Brand Integrity

While the argument can be made that direct financial loss outweighs the damage to reputation, not many in the e-commerce industry will be convinced. Household names like Amazon got to where they are today by developing strong, reputable brand identities that consumers trust, and the same is true for smaller players. 

No e-commerce business negligent about keeping their reputation intact will come out on top, as the very nature of online shopping demands trust. According to a survey, 46% of consumers are willing to pay more for brands they trust. The reputation of an e-commerce business can be ruined once it is associated with fraudulent or unethical activities.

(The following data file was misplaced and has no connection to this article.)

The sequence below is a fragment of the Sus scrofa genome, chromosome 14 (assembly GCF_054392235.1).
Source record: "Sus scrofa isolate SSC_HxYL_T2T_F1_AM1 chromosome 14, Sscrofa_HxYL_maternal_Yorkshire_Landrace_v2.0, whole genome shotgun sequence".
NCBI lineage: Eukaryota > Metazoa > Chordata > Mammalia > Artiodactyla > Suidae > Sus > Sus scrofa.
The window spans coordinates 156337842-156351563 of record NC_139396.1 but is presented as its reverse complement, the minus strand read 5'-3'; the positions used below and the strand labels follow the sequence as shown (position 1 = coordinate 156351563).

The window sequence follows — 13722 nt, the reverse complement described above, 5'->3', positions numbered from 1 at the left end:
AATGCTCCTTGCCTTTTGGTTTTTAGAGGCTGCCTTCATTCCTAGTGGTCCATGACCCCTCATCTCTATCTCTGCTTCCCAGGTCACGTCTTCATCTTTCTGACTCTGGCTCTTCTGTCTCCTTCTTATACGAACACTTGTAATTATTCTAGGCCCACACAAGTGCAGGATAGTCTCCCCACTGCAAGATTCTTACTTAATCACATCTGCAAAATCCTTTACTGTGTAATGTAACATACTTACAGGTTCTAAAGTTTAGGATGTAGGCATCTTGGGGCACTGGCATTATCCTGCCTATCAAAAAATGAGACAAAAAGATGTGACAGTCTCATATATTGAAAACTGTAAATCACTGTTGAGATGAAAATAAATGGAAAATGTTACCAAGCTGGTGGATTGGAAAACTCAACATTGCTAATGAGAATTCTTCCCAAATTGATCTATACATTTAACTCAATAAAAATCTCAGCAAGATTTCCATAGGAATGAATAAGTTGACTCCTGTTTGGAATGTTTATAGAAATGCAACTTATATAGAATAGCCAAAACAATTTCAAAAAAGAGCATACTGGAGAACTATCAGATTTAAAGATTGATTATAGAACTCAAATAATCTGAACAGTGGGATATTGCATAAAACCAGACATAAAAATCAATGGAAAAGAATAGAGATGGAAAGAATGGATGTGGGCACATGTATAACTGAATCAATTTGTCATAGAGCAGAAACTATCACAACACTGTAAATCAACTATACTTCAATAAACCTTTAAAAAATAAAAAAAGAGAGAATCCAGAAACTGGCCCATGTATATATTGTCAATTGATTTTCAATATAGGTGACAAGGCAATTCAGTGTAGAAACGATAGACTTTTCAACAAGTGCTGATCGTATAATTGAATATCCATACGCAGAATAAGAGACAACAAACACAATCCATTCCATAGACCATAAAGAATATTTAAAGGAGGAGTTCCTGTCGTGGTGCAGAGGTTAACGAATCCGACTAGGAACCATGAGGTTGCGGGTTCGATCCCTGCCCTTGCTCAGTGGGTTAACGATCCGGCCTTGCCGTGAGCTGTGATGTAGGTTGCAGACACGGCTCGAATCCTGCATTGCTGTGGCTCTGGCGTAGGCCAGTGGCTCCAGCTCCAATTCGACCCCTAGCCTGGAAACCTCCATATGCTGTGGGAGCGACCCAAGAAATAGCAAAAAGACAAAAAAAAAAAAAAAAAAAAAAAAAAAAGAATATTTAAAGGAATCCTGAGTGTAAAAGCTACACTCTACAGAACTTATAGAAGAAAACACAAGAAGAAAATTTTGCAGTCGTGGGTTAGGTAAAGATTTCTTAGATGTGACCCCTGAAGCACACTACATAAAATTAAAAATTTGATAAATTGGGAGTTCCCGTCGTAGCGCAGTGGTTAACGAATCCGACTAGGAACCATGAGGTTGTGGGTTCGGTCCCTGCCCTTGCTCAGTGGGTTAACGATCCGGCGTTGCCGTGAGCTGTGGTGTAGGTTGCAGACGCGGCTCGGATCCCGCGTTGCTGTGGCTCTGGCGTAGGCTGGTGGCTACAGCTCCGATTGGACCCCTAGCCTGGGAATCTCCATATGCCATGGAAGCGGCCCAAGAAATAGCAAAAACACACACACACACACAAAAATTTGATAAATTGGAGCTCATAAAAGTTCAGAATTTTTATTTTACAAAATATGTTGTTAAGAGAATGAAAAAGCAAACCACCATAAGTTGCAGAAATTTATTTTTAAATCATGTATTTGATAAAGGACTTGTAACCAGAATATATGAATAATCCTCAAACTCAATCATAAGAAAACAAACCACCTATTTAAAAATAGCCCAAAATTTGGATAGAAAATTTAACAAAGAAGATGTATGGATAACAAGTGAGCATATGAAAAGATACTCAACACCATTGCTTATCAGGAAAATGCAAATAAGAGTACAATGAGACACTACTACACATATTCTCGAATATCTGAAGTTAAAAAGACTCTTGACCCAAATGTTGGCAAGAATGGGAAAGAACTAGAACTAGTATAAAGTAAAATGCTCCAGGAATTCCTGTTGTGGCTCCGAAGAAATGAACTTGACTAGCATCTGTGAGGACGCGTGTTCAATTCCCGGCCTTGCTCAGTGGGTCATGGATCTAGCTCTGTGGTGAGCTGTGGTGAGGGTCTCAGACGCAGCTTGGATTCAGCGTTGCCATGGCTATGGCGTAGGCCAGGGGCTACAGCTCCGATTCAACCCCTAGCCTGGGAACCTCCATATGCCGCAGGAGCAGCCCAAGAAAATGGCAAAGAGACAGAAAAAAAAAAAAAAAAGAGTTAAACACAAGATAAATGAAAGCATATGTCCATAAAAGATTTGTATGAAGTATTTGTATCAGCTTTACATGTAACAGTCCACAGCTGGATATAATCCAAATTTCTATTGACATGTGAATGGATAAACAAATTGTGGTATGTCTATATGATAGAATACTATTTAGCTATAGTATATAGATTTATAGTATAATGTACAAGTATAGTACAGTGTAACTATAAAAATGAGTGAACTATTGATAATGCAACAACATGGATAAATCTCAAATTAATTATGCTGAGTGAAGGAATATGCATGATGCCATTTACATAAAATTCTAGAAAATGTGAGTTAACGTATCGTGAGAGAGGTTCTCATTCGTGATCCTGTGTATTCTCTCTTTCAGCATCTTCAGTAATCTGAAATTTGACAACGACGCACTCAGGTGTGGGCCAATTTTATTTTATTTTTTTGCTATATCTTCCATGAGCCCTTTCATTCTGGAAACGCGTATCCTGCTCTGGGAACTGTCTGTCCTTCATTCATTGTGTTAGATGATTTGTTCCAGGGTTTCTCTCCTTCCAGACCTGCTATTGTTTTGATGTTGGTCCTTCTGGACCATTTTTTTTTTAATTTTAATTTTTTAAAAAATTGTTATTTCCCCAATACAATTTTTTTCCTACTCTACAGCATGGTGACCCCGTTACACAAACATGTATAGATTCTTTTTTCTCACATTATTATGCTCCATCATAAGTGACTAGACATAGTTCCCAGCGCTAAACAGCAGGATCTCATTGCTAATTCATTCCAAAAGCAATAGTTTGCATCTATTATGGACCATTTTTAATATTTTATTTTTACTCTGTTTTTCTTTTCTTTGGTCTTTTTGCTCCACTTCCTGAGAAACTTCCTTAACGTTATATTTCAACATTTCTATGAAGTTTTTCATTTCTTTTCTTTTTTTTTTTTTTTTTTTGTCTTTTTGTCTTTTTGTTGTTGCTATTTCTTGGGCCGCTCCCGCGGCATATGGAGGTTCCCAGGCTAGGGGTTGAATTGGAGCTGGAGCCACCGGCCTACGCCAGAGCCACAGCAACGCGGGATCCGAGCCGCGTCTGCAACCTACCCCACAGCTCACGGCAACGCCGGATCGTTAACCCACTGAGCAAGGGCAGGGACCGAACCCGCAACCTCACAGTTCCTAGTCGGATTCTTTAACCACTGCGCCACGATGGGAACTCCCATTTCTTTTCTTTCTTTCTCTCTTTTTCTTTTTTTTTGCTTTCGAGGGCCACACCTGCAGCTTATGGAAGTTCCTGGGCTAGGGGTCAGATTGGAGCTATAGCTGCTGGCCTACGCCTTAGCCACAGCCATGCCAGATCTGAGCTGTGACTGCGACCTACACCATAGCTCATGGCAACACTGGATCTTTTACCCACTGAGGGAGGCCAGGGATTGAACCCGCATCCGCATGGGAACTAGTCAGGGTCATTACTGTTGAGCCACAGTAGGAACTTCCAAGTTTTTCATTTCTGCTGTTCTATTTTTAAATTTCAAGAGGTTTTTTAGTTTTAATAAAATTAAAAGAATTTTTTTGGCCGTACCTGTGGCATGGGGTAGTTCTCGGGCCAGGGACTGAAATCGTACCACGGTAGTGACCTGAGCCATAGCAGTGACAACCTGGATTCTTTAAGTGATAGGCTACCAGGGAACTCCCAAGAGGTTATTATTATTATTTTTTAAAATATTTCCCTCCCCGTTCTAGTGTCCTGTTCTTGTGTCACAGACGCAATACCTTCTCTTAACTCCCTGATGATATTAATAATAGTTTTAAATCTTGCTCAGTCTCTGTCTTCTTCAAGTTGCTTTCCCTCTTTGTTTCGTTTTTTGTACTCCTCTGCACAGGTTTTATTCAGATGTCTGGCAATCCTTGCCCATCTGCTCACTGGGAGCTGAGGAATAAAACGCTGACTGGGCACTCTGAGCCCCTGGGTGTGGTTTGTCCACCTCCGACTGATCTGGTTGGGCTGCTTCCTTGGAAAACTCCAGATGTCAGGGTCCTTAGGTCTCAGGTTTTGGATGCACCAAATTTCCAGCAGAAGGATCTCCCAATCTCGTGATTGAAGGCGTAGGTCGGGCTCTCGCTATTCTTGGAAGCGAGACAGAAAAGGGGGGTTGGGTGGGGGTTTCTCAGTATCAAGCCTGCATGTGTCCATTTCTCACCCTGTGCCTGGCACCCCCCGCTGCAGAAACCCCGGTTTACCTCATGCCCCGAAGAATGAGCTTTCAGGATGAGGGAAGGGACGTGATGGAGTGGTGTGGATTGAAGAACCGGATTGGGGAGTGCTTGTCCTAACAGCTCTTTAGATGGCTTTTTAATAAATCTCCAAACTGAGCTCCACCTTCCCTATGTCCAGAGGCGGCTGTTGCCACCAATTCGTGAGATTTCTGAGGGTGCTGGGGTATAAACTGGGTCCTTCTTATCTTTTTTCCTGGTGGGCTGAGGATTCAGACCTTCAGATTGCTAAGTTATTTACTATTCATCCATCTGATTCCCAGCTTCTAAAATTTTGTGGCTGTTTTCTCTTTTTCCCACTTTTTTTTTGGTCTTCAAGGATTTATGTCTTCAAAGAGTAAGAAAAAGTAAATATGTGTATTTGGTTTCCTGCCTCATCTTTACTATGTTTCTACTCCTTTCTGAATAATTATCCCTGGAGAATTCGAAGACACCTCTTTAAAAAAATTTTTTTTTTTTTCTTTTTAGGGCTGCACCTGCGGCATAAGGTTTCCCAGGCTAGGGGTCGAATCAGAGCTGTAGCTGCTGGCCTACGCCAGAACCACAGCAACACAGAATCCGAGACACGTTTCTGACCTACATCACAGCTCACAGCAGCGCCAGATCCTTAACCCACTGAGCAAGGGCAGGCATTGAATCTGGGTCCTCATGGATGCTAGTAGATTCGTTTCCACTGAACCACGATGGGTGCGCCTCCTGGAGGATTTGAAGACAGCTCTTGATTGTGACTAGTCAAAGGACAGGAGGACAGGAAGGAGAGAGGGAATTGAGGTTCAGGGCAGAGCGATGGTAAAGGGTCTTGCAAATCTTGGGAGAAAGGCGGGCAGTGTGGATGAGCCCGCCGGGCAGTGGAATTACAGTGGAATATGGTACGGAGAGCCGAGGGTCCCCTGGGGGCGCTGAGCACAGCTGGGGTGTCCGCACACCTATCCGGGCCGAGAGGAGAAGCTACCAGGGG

Ad networks might try their best to evict partners that engage in shady, immoral activities. However, businesses running web ads may still end up alongside fake news, political and religious rhetoric, pirated content, or sexually explicit materials. Each business is responsible for protecting its brand image, particularly online retailers.

Conclusion 

Ad fraud affects business, e-commerce or otherwise, in deeper layers than this article covers. It has been a persistent issue since the early days of the internet and is unlikely to disappear anytime soon. Many may not be aware that they are actively contributing to this industry, but the profits garnered by the perpetrators are a major factor sustaining this problem.

E-commerce businesses need to invest in ad fraud prevention solutions to protect their brand reputation and revenue streams. By learning about the threat posed by ad fraud and fighting back, companies are helping the advertising industry as a whole, thwarting malicious actors, and making the internet a safer place.

Stop invalid clicks from draining your ad budget today
Ad Fraud
E-commerce